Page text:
Secularist law goes too far

By Michael Hardcastle
On September 22, 2011

The French government banned praying in the streets of Paris last week. While the law is targeted toward Muslims, it will apply to people of all faiths.

The ban, which flies in the face of personal freedoms that should be guaranteed by a democratic government, makes sense in the context of secular France's apparent unease about Islam. Regardless, it sets a dangerous precedent and represents a new kind of religious intolerance.

According to Reuters, Muslims in Paris have taken to setting up their prayer mats in the streets, leading to traffic congestion in certain areas. The French government has set up a temporary area for praying until designated prayer areas can be constructed.

While a ban on prayer may seem impossible to enforce, French Interior Minister Claude Guant intends to do just that.

"My vigilance will be unflinching for the law to be applied," he said to Le Figaro newspaper. "Praying in the street is not dignified for religious practice and violates the principles of secularism."

Christians and members of other faiths who do not pray in such an obvious manner will likely not face the wrath of Guant, who vowed to use force "if necessary," according to the U.K. Telegraph - but the principle is important here, and it sets a dangerous precedent for religious freedom.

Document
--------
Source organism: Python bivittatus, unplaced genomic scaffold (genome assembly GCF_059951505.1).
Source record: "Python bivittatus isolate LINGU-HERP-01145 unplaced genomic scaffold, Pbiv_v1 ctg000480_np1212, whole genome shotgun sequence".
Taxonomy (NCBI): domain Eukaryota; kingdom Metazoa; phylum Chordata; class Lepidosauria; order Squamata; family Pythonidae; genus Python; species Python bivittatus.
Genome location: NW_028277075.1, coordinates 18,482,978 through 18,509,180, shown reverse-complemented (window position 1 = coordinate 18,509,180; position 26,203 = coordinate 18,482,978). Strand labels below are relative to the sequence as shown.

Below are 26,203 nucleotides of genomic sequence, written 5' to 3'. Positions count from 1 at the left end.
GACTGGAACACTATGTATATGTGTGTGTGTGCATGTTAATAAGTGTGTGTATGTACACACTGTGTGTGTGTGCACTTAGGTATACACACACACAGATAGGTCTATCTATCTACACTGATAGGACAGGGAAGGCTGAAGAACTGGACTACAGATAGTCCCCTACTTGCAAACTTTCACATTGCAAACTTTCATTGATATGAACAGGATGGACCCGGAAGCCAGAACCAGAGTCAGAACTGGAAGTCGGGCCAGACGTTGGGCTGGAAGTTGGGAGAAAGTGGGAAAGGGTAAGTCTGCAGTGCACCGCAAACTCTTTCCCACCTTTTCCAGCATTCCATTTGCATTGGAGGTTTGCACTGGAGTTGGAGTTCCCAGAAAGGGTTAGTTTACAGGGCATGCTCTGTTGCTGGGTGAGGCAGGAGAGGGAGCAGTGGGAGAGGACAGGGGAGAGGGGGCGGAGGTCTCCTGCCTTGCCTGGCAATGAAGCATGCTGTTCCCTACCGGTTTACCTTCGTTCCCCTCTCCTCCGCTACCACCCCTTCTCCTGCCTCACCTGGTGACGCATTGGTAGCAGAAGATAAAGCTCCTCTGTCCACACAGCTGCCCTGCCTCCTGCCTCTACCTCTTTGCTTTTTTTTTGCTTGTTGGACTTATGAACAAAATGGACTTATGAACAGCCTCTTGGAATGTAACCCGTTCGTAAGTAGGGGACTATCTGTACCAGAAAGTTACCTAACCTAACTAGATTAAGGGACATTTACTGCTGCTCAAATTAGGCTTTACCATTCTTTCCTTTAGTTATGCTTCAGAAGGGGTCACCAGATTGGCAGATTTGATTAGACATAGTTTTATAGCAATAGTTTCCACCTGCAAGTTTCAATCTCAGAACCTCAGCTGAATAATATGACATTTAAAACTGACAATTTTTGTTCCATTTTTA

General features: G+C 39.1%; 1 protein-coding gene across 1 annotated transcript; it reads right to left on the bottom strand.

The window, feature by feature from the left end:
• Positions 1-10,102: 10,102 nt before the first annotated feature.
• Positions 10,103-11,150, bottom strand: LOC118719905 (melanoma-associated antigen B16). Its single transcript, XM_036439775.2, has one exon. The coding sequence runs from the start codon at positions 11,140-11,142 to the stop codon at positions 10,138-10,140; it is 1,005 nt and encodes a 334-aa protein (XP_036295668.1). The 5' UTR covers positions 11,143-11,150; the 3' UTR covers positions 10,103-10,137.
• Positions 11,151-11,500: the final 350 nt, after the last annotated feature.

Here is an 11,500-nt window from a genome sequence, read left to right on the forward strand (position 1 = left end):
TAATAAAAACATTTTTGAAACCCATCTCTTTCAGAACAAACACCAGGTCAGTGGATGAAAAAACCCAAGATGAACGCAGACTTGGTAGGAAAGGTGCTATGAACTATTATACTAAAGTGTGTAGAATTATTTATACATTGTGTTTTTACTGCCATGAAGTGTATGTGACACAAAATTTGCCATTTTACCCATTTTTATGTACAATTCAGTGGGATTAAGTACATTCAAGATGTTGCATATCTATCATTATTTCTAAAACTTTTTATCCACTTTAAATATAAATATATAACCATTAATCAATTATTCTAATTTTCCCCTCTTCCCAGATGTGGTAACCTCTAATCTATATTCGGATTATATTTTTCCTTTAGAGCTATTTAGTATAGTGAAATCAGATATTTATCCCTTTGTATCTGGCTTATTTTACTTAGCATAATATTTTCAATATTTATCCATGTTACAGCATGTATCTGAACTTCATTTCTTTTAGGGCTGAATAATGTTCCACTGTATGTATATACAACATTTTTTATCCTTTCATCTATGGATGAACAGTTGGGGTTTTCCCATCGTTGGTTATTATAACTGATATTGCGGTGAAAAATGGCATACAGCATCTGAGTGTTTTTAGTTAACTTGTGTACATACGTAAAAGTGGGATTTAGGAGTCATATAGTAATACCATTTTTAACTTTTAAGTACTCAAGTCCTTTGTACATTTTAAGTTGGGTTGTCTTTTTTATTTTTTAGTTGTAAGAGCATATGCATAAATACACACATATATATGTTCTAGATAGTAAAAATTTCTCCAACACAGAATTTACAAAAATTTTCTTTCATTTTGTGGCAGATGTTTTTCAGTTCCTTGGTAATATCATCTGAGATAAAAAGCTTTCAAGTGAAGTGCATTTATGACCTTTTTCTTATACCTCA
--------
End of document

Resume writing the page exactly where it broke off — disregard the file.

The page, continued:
France's religious intolerance is best exemplified by Front National leader Marine Le Pen; she compared Muslim public prayer to the Nazi occupation of France during World War II, according to the Telegraph.

In America, hardcore secularists and atheists on level with these French leaders represent a small, but vocal, minority. Yet they also have gone out of their way to pick fights with religious individuals, though not in the form of laws, but lawsuits.

A street in Brooklyn was renamed "Seven in Heaven Way" in June in honor of seven firefighters who died in the Sept. 11, 2001, terrorist attacks. Atheist groups attacked the official name change because of its religious connotation. Yet, their opposition had poor timing.

"It's unfortunate that they didn't raise this as an issue while it was undergoing its public review either at the community board level or when it came before the City Council on their public agenda," said Craig Hammerman, the district manager for Brooklyn Community Board 6, to Fox News.

The national group American Atheists has filed a lawsuit in response to plans to include the "9/11 cross," a 17-foot steel cross found in the rubble at ground zero in the aftermath of the Sept. 11 attacks, in the World Trade Center museum.

The cross was an important symbol of hope for Christians in the wake of the devastating and deadly attacks. While atheists may not see it in the same light, they cannot deny the inspiring impact it had on people of faith.

While atheists and secularists may have been denied a voice in centuries past, they should not use their increasing freedom and power to oppress those who still hold religious convictions.

Michael Hardcastle is a senior majoring in creative writing.

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